New play pays tribute to Mumbai's harmony despite cultural diversity

Updated: 21 January, 2018 12:42 IST | Kasturi Gadge | Mumbai

A new play highlights the harmony that exists in Mumbai amidst all its clutter and cultural differences

Mumbai City Crowd

Even before the term globalisation was coined, the city of Mumbai had neighbourhoods that were multicultural and yet lived in complete harmony. Director-actor Akshay Shimpi's upcoming play Mumbai – The City United, cashes on that beautiful diversity that has now become the nerve of the city. Shimpi says, "As an artist and Mumbaikar, we love this city. It inspires us. Many artists have expressed how the city has served as their muse. Their love has found shape in their respective art form. We have compiled their literature, poems, articles, paintings, plays and songs in this play as a tribute to our beloved city." The play has stitched together songs, skits and readings of stories from the glorious past of the city's literature.

Shimpi and his team acquired works of renowned artists in various languages. When asked why he chose to go with a multilingual play, he says, "Thanks to its cosmopolitan nature, Mumbai, over the years, has developed its own language. In fact, it has its own dialect, and there's also Hindi, which is spoken across the country. Using multiple languages was one way to reflect the true spirit of the city."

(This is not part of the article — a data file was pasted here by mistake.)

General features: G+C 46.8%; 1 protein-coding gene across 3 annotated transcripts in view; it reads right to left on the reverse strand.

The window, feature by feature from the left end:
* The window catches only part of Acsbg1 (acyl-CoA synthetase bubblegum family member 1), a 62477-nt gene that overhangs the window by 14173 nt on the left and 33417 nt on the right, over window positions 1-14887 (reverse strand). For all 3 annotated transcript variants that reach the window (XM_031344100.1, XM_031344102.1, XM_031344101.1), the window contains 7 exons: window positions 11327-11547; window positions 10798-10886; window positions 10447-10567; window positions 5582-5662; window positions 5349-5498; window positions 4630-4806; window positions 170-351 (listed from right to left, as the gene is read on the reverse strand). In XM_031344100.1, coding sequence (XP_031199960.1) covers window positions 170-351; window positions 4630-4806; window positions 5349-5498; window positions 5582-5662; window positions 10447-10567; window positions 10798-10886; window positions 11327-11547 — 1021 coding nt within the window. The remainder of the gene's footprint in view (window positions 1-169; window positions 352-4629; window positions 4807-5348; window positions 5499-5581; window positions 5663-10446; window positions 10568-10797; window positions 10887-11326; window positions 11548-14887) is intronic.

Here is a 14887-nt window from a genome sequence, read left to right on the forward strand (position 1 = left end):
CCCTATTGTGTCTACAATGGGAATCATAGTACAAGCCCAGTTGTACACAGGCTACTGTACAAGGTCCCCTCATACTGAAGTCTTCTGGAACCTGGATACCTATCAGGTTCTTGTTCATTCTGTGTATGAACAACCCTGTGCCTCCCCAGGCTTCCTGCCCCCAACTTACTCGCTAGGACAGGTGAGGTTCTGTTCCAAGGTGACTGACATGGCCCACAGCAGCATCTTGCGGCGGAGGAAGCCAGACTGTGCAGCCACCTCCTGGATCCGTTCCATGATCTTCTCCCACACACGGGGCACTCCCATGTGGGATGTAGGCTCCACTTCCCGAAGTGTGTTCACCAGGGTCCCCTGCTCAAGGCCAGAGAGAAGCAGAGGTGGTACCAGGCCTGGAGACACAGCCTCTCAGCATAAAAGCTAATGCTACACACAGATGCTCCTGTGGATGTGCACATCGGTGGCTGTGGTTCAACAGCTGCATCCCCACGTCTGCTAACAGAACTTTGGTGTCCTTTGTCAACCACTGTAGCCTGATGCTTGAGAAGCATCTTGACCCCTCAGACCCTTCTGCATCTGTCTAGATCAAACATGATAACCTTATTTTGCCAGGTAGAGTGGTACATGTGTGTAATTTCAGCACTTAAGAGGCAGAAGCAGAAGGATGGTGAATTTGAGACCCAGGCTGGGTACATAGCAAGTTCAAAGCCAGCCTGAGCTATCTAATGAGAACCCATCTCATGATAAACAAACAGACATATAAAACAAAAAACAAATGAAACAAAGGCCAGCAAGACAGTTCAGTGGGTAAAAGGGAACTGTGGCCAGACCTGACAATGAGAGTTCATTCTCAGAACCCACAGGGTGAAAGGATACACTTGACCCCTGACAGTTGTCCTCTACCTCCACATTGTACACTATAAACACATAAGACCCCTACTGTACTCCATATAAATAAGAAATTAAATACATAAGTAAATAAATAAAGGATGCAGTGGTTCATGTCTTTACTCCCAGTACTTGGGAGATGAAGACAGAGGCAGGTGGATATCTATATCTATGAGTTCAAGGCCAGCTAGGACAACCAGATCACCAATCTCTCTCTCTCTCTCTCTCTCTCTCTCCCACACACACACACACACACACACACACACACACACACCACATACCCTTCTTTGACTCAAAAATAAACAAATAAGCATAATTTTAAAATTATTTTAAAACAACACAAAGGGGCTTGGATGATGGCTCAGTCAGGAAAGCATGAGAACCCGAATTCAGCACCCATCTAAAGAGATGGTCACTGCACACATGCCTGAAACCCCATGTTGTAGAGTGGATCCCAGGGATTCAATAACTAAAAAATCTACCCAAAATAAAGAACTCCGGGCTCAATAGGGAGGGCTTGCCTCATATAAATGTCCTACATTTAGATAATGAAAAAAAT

Shimpi and Dhanashree Khandkar who have written and performed the play
Shimpi and Dhanashree Khandkar who have written and performed the play

The cast will be performing songs by yesteryear folk artists such as Vasant Bapat, Anna Bhau Sathe, Patthe Bapu Rao to name a few. Their songs talk about various historical movements in the city such as the shutting down of mills, for instance. These verses have been woven into the script that touches upon the culinary and architectural heritage, festivals and even the city's underbelly.

Shimpi believes that Mumbai is so vast and varied, everyone has a different interpretation of what the city means to them. As for him, he says, "Whenever I'm asked to describe the city, I take reference from the folktale where seven blind men were asked to describe an elephant. For someone, it was a long tube (trunk) while for someone else it was a curtain like a flap (ear). For me, Mumbai is that elephant's stomach. It is so big that it can always accommodate everyone."

When: January 27, 7 pm
Where: Mumbai Marathi Sahitya Sangh, Charni Road, Kele Wadi, Girgaon
Entry: Rs 150
Call: 9619336336

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First Published: 21 January, 2018 12:05 IST

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